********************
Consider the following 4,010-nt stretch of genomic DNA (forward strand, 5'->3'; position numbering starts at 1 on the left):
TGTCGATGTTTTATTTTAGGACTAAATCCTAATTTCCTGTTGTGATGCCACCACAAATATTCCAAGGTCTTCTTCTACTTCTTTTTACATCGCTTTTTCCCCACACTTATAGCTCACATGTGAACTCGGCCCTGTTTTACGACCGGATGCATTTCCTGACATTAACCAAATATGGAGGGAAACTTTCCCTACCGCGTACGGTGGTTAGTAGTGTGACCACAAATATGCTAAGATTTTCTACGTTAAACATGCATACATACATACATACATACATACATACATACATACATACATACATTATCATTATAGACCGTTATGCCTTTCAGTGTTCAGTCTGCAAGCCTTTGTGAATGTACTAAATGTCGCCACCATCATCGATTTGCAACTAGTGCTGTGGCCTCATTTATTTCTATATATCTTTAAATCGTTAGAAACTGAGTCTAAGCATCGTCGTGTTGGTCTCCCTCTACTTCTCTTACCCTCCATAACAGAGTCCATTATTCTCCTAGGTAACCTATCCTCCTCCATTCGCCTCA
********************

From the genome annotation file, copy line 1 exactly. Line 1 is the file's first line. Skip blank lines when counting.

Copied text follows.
Consider the following 4,010-nt stretch of genomic DNA (forward strand, 5'->3'; position numbering starts at 1 on the left):